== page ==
We all know that big data and digital technologies are changing the way in which companies understand and interact with their customers. The sheer volume of information internal customer databases, social media profiles, purchasing information and mobile phone data, means that businesses from every sector are scrambling to build better profiles of their most important customers and tempt them into repeat business.

Comparatively little attention has been given, by contrast, to the impact of social tools in-house, or whether businesses are using big data to understand and interact with their employees. Yet a study on the social economy in 2012 by McKinsey suggests that there are real benefits to be gained if employers are able to use social tools for continuous business improvement.

According to the report, twice as much potential lies in using social tools to enhance communication and share knowledge internally as there is to gather insights for product development, marketing and customer service. Social technologies have the potential to raise productivity by 20 to 25% if used cleverly, by increasing the proportion of value added time spent on everyday tasks. Reading and answering email, searching and gathering information and communicating and collaborating internally can all be made more value-added if social technologies are added to the mix. Equally importantly, these technologies allow employers to use publicly available information to build a better picture of what employees think about any given topic than traditional surveys.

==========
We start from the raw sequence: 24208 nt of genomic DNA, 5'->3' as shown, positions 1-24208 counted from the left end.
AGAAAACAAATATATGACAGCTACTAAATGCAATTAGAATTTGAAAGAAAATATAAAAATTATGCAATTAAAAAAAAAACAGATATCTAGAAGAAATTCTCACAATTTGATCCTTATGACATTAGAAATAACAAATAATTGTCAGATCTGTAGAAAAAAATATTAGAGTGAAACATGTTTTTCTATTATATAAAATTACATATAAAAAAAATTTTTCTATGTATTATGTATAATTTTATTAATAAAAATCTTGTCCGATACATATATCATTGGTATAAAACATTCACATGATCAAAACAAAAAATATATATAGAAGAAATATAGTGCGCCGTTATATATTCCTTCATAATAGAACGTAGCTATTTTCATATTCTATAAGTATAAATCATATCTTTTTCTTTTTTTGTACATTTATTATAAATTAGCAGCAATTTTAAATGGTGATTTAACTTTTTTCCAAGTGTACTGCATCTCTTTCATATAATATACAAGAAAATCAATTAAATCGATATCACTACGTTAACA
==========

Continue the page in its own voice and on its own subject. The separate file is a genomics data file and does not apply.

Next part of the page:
Google provides an excellent case study of a company that already does this well. It has a ‘People Analytics’ department that is considered an integral part of the company structure, whose remit is for “all people decisions at Google to be based on data and analytics”. The insights gained from its statistical testing have directly impacted decision-making on recruitment, maternity leave management and organisational size.

So if social technologies offer such obvious opportunities to build smarter workforces, why aren’t we using them more? Part of the reason is that many businesses are still not au fait with using multiple social platforms for internal communication – email is still the channel of choice for many. Another challenge is that using analytics for HR is an area that requires up-skilling. It may also have negative associations if there is a perceived over-reliance on big data, given the importance of inter-personal skills and people management. But new streams of data should improve the macro-level picture of a workforce and, once businesses have the right resources in place, input into better decision-making.